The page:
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Recent Examples on the Web As my colleague David Frum noted, the loss of some of Afghanistan’s most skilled citizens is a testament to the attractiveness of the rights and freedoms that are so anathema to the Taliban. Yasmeen Serhan, The Atlantic, 3 Sep. 2021 The advice against vaccination is anathema to doctors now tasked with caring for this surge in sick women. NBC News, 25 Aug. 2021 His death prompted widespread tributes in Hong Kong, in Taiwan and in mainland China, where his books were widely read even though his liberal values were anathema to the ruling Communist Party. New York Times, 10 Aug. 2021 Their approach is not triumphalist—boosterism and mythologizing were anathema to most of the editors and writers of the guides. Margaret Talbot, The New Yorker, 5 Aug. 2021 The idea of watching classic cinema on a phone screen might be anathema to hard-core film snobs, but the Criterion Channel does make titles available for download on its mobile app. James Grebey, Vulture, 2 Aug. 2021 Fundamentals of green design—electrification, lightweight materials, energy efficiency—are anathema to warfighting. James Marson, WSJ, 29 July 2021 Much of their 2020 season — their silent home stadium, their porous defense — felt like anathema to the brand of football the Vikings have played under Zimmer. Ben Goessling, Star Tribune, 28 July 2021 But under Biden, such measures have become anathema to Democrats who feel they were badly abused by President Donald Trump. Washington Post, 17 July 2021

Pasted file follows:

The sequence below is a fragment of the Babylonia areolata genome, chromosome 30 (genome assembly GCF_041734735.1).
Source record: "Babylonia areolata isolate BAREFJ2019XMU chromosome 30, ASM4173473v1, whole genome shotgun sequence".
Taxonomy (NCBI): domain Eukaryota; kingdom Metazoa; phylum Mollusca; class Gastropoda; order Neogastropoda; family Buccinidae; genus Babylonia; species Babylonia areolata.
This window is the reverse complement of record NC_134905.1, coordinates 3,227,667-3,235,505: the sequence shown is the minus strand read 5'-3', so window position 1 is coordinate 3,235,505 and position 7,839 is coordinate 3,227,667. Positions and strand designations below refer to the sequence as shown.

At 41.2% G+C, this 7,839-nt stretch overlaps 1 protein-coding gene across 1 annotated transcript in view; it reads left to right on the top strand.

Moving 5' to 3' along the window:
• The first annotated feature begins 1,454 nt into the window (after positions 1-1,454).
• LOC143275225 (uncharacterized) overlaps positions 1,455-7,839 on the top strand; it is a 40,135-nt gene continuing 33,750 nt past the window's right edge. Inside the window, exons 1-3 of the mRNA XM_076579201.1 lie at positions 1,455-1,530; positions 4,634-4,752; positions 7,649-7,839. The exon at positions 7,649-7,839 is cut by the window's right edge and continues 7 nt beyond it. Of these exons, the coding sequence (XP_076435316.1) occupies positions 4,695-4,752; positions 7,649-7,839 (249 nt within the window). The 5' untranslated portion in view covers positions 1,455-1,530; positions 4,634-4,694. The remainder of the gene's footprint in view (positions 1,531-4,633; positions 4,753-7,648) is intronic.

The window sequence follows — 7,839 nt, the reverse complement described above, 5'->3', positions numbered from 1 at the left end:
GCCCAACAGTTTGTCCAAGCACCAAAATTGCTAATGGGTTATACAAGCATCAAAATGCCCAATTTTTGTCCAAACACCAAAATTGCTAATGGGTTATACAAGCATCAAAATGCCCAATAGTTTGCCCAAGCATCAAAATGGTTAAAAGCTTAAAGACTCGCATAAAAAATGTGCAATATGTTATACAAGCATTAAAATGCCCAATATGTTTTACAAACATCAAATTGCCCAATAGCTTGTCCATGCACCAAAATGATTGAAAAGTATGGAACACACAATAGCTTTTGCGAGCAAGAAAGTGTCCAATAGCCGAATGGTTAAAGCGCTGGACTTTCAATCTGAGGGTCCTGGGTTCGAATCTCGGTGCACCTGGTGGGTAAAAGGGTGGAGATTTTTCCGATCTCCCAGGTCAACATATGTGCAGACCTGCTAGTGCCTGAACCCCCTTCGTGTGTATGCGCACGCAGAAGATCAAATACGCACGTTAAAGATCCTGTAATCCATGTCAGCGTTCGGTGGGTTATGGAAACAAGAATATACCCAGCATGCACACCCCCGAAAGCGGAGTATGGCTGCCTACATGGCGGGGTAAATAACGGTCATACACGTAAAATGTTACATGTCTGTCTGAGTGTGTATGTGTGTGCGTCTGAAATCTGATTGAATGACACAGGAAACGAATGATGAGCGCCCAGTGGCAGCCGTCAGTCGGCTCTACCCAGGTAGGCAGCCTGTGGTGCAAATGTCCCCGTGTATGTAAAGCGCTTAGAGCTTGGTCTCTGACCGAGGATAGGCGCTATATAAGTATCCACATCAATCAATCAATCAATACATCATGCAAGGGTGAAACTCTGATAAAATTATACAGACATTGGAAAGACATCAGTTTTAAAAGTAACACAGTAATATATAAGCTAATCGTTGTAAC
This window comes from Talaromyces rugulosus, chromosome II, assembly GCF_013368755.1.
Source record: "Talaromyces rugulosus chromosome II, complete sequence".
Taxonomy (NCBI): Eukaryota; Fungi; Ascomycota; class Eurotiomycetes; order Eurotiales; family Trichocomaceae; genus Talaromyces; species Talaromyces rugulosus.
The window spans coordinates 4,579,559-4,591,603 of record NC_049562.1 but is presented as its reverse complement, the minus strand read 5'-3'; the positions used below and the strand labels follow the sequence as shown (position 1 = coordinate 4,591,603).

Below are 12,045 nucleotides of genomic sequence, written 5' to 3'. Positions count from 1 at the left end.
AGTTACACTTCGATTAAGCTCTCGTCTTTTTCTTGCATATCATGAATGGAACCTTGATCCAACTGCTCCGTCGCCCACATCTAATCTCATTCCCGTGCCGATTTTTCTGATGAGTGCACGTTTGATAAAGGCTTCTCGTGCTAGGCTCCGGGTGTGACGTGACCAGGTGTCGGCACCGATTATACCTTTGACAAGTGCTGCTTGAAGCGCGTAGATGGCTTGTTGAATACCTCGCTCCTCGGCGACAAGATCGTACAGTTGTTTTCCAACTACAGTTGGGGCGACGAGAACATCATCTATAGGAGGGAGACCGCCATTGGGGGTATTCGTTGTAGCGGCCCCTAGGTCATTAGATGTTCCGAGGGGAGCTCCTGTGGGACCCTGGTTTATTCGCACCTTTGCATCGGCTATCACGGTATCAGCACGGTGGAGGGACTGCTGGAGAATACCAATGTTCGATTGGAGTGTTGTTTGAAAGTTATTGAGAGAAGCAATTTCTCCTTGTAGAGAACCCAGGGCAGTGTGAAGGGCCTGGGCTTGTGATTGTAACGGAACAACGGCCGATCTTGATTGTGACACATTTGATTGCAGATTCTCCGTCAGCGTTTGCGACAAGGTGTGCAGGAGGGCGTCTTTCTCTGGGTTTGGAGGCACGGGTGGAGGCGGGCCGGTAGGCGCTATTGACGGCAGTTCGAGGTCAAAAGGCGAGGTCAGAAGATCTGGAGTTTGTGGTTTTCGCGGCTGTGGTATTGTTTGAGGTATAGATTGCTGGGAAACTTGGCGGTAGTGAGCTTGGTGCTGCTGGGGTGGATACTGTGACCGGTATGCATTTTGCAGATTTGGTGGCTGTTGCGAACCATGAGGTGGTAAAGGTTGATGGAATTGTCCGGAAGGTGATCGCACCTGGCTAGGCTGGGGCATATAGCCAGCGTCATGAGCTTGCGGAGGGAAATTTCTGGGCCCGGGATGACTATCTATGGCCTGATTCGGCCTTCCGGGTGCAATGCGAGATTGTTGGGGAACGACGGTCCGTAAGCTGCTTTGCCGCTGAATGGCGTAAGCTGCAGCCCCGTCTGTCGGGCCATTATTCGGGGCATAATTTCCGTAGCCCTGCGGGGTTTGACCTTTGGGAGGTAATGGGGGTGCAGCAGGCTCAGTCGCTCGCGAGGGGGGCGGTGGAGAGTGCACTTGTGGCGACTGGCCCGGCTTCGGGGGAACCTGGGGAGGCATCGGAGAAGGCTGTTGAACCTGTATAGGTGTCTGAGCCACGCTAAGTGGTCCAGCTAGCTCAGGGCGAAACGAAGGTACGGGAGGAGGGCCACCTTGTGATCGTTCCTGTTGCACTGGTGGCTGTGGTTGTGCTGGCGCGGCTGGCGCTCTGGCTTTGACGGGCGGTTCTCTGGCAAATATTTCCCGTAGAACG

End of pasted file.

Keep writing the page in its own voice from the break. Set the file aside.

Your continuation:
These example sentences are selected automatically from various online news sources to reflect current usage of the word 'anathema.' Views expressed in the examples do not represent the opinion of Merriam-Webster or its editors. Send us feedback.

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First Known Use of anathema

1582, in the meaning defined at sense 1b

History and Etymology for anathema

Late Latin anathemat-, anathema, from Greek, thing devoted to evil, curse, from anatithenai to set up, dedicate, from ana- + tithenai to place, set — more at do

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Time Traveler for anathema

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The first known use of anathema was in 1582

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Dictionary Entries Near anathema

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Last Updated

17 Sep 2021

Cite this Entry

“Anathema.” Merriam-Webster.com Dictionary, Merriam-Webster, https://www.merriam-webster.com/dictionary/anathema. Accessed 26 Sep. 2021.

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More Definitions for anathema

anathema

noun

English Language Learners Definition of anathema

: someone or something that is very strongly disliked

More from Merriam-Webster on anathema

Nglish: Translation of anathema for Spanish Speakers

Britannica English: Translation of anathema for Arabic Speakers

Britannica.com: Encyclopedia article about anathema